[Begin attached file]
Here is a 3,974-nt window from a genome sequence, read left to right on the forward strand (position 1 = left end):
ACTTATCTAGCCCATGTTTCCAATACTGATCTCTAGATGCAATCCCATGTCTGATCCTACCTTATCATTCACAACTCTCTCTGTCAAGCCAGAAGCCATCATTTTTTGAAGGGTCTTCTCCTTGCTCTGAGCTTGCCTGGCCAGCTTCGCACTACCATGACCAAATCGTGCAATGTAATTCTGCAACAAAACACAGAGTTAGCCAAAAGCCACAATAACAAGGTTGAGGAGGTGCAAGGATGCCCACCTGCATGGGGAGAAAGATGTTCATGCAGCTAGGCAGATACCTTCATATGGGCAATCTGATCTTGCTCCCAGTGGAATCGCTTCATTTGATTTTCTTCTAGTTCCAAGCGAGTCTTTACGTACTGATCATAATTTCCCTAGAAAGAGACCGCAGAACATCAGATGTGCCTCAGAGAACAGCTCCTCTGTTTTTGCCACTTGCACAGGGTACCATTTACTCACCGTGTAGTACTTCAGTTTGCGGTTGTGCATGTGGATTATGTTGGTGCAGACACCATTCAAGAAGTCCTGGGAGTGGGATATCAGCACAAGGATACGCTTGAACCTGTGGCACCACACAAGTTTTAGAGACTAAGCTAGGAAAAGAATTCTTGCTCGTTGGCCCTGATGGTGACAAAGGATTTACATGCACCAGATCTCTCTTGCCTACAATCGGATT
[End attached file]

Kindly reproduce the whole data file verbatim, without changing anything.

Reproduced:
Here is a 3,974-nt window from a genome sequence, read left to right on the forward strand (position 1 = left end):
ACTTATCTAGCCCATGTTTCCAATACTGATCTCTAGATGCAATCCCATGTCTGATCCTACCTTATCATTCACAACTCTCTCTGTCAAGCCAGAAGCCATCATTTTTTGAAGGGTCTTCTCCTTGCTCTGAGCTTGCCTGGCCAGCTTCGCACTACCATGACCAAATCGTGCAATGTAATTCTGCAACAAAACACAGAGTTAGCCAAAAGCCACAATAACAAGGTTGAGGAGGTGCAAGGATGCCCACCTGCATGGGGAGAAAGATGTTCATGCAGCTAGGCAGATACCTTCATATGGGCAATCTGATCTTGCTCCCAGTGGAATCGCTTCATTTGATTTTCTTCTAGTTCCAAGCGAGTCTTTACGTACTGATCATAATTTCCCTAGAAAGAGACCGCAGAACATCAGATGTGCCTCAGAGAACAGCTCCTCTGTTTTTGCCACTTGCACAGGGTACCATTTACTCACCGTGTAGTACTTCAGTTTGCGGTTGTGCATGTGGATTATGTTGGTGCAGACACCATTCAAGAAGTCCTGGGAGTGGGATATCAGCACAAGGATACGCTTGAACCTGTGGCACCACACAAGTTTTAGAGACTAAGCTAGGAAAAGAATTCTTGCTCGTTGGCCCTGATGGTGACAAAGGATTTACATGCACCAGATCTCTCTTGCCTACAATCGGATT